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How to Play Indoor Soccer

A General Overview of How to Play Indoor Soccer or Futsal

The world's most popular sport, soccer has lived up to its reputation, and has had a number of alternate forms cropping up for some time now. One variant of soccer―indoor soccer, is also fast catching up and is already a rage in many countries.
Sivaram Parameswaran
Last Updated: Feb 28, 2018
Indoor soccer, as the name suggests, is played indoors, and is quite similar to outdoor soccer, except some changes made to suit an indoor arena. Traditional soccer rules do apply, but are molded to complement the fast pace and smaller arena. A typical indoor soccer team has six players, but this can vary depending on the size of the field. Five-a-side indoor soccer is also very popular, and is commonly known as 'Futsal', an acronym of fútbol sala. Rules vary between different administrating sports bodies, but here are some universal rules of the game.
The Field
The arena can be rectangular or oblong in shape, and incorporates an artificial turf floor. It is surrounded by walls along the perimeter of the field, usually ranging around six feet in height. The height of the ceiling may vary. The dimensions of the field are usually 85 x 200 feet. The penalty area is thus smaller to accommodate the field.
A game is spread over four quarters of 15 minutes each, which add up to a total of 60 minutes. The breaks are of 3 minutes each, after the 1st and 3rd quarter, and a fifteen minute timeout after the 2nd quarter. The game may spill over to overtime if the scores remain tied. Overtime is usually of 15 minutes.
The Teams
Each side consists of six players including the goalkeeper. This number can vary between governing bodies or according to the size of the field. The usual positions, i.e., defenders, midfielders, and strikers are assigned to the players.
Indoor soccer employs the 'on-the-fly' method of substitution, wherein, players can be substituted as many times as needed, provided the player to be substituted leaves the field before the new one steps in.
Contact Rules
Standard soccer rules apply in indoor soccer in this aspect, i.e., no tackling from behind, no shoving or pushing, ball contact to be made during a play, etc.
The traditional yellow and red cards are used to issue warnings and expulsion respectively. In addition to these, a third card is also used, usually of the color blue. This serves as a warning before issuing the yellow card, and carries the 'penalty box' rule. This concept, similar to the 'sin bin' used in ice hockey, requires the penalized player to spend time outside the arena in a designated penalty box, usually two minutes. The red card carries the same meaning in indoor soccer as it does in traditional soccer, i.e., expulsion from the field.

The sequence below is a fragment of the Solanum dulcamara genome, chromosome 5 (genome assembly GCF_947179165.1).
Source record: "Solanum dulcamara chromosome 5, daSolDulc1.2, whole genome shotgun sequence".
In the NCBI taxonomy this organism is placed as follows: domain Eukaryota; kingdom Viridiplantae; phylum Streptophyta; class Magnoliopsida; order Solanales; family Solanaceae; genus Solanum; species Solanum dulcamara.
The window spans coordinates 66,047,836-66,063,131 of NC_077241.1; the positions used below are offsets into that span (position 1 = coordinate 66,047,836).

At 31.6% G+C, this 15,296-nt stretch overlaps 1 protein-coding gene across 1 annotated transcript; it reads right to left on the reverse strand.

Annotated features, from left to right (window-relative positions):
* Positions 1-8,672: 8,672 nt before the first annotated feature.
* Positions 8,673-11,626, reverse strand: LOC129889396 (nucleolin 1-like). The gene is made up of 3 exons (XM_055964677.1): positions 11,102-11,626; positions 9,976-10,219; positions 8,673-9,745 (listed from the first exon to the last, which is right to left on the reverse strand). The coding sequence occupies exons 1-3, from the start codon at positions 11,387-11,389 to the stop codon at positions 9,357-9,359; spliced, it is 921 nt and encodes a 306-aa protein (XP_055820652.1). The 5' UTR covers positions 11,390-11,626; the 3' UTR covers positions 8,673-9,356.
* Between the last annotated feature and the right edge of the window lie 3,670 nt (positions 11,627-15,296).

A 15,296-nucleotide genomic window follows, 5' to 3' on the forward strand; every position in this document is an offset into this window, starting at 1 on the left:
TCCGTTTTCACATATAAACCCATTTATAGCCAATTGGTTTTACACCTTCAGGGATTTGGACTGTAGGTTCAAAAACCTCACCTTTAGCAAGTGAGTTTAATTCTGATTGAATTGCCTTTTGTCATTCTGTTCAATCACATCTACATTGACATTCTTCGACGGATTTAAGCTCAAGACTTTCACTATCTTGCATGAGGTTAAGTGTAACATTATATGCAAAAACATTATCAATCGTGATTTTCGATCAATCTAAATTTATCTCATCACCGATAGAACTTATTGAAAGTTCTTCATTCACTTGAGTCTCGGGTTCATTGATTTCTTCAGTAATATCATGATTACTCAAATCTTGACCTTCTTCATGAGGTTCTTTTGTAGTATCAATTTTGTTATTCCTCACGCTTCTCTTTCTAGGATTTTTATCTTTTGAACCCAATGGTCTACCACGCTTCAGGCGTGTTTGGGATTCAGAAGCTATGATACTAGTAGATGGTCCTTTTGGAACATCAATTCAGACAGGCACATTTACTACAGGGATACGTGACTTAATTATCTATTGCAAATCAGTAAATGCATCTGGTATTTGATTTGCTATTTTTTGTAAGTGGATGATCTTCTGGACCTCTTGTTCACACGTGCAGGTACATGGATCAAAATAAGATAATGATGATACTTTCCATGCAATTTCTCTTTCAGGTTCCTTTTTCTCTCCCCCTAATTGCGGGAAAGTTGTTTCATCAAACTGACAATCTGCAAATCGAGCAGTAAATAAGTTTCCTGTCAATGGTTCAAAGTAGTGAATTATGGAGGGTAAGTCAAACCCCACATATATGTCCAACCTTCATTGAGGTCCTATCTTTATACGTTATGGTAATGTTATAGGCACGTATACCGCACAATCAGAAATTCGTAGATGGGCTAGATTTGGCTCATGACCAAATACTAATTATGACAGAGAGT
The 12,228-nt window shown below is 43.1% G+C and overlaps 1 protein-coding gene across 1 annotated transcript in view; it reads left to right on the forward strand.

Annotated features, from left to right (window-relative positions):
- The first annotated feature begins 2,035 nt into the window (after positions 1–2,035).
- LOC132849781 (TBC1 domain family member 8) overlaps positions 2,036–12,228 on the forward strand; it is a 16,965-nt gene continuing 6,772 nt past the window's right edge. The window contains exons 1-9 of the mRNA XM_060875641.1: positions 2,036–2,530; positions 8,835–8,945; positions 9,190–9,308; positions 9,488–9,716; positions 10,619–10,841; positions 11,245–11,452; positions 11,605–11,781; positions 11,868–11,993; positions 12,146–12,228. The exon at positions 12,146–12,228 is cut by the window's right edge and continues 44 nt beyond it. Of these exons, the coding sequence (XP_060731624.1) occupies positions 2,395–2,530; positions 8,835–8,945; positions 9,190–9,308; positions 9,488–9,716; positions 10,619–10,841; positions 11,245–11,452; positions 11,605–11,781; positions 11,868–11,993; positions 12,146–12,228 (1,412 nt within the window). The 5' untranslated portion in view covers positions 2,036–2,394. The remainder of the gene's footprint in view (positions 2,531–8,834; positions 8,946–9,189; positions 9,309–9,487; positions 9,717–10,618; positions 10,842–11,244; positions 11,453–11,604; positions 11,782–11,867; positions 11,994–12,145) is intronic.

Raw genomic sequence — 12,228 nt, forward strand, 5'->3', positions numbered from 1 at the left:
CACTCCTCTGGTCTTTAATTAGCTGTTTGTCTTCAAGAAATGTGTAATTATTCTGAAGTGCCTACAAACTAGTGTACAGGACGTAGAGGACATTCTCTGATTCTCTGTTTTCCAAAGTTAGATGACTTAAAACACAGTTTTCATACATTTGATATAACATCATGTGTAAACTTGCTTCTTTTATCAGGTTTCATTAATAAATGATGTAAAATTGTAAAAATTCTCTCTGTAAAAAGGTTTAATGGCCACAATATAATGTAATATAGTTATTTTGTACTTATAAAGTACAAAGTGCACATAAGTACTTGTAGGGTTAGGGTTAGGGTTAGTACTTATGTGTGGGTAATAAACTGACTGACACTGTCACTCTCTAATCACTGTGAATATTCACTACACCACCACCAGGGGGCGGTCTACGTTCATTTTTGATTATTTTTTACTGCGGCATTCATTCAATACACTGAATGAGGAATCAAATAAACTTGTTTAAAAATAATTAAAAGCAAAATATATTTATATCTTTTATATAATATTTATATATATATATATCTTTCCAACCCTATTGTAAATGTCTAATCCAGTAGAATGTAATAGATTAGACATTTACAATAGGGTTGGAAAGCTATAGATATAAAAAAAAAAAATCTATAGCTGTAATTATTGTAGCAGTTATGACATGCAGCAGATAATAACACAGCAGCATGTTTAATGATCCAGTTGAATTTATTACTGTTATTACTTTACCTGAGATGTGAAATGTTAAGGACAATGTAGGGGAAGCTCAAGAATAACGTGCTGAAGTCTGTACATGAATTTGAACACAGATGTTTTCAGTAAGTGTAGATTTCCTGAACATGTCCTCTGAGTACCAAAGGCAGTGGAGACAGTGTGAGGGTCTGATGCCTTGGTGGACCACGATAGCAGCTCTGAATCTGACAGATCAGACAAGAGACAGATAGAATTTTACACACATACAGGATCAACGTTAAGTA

Zone Play
A typical indoor soccer arena employs three lines, i.e., the center line and one line in each half. The rule being that, a player can't pass the ball directly over all the three lines without it touching anything or anyone. This is to curtail the use of long balls, and augmenting short passes and plays.
The Walls
The walls surrounding the arena at the perimeter are to stop the ball from leaving the arena, and no penalty or stoppage is awarded on contact. If the ball leaves the arena, then a free kick is awarded at the point where the ball last made contact with the wall.
The Ball
Indoor soccer is usually played on artificial turf or hardwood floors, and so the balls tend to be bouncier and difficult to control.
Offside Rule
In contrast to traditional soccer, the offside rule doesn't apply in indoor soccer.
The Crease
Some leagues employ a crease near the penalty box, beyond which, a player can't shoot unless he had possession of the ball before he entered the crease.
Multiple Point Scoring
Some leagues do award points according to the distance from where the goal is scored, similar to the 2 or 3 pointer in basketball. But in a typical game, one point is awarded for each goal.
Indoor soccer is fast gaining popularity due to the quickness and flamboyance displayed by the players. The smaller arena demands a high level of fitness, and the players do tend to use the walls as a 'teammate'. Indoor soccer arenas have sprung up all around the world, capitalizing on the huge following of the sport. So one thing is for sure―indoor soccer is here to stay. Joga Bonito!
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